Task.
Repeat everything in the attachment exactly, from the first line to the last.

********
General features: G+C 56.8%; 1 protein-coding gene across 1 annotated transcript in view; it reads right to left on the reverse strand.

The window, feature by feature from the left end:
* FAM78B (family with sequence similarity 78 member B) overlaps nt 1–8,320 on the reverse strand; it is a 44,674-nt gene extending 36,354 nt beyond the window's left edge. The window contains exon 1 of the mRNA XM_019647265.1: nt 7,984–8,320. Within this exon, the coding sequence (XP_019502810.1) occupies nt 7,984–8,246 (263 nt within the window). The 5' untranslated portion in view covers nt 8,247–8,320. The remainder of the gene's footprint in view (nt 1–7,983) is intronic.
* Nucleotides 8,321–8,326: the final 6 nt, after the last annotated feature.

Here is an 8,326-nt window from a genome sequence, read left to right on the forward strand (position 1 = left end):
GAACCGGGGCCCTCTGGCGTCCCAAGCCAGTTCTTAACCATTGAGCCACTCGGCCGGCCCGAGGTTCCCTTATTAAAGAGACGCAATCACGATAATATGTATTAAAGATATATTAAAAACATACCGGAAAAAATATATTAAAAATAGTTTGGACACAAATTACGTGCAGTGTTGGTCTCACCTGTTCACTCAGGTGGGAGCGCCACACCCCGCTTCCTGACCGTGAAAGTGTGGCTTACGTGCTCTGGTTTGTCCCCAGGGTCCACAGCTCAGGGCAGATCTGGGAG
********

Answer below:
General features: G+C 56.8%; 1 protein-coding gene across 1 annotated transcript in view; it reads right to left on the reverse strand.

The window, feature by feature from the left end:
* FAM78B (family with sequence similarity 78 member B) overlaps nt 1–8,320 on the reverse strand; it is a 44,674-nt gene extending 36,354 nt beyond the window's left edge. The window contains exon 1 of the mRNA XM_019647265.1: nt 7,984–8,320. Within this exon, the coding sequence (XP_019502810.1) occupies nt 7,984–8,246 (263 nt within the window). The 5' untranslated portion in view covers nt 8,247–8,320. The remainder of the gene's footprint in view (nt 1–7,983) is intronic.
* Nucleotides 8,321–8,326: the final 6 nt, after the last annotated feature.

Here is an 8,326-nt window from a genome sequence, read left to right on the forward strand (position 1 = left end):
GAACCGGGGCCCTCTGGCGTCCCAAGCCAGTTCTTAACCATTGAGCCACTCGGCCGGCCCGAGGTTCCCTTATTAAAGAGACGCAATCACGATAATATGTATTAAAGATATATTAAAAACATACCGGAAAAAATATATTAAAAATAGTTTGGACACAAATTACGTGCAGTGTTGGTCTCACCTGTTCACTCAGGTGGGAGCGCCACACCCCGCTTCCTGACCGTGAAAGTGTGGCTTACGTGCTCTGGTTTGTCCCCAGGGTCCACAGCTCAGGGCAGATCTGGGAG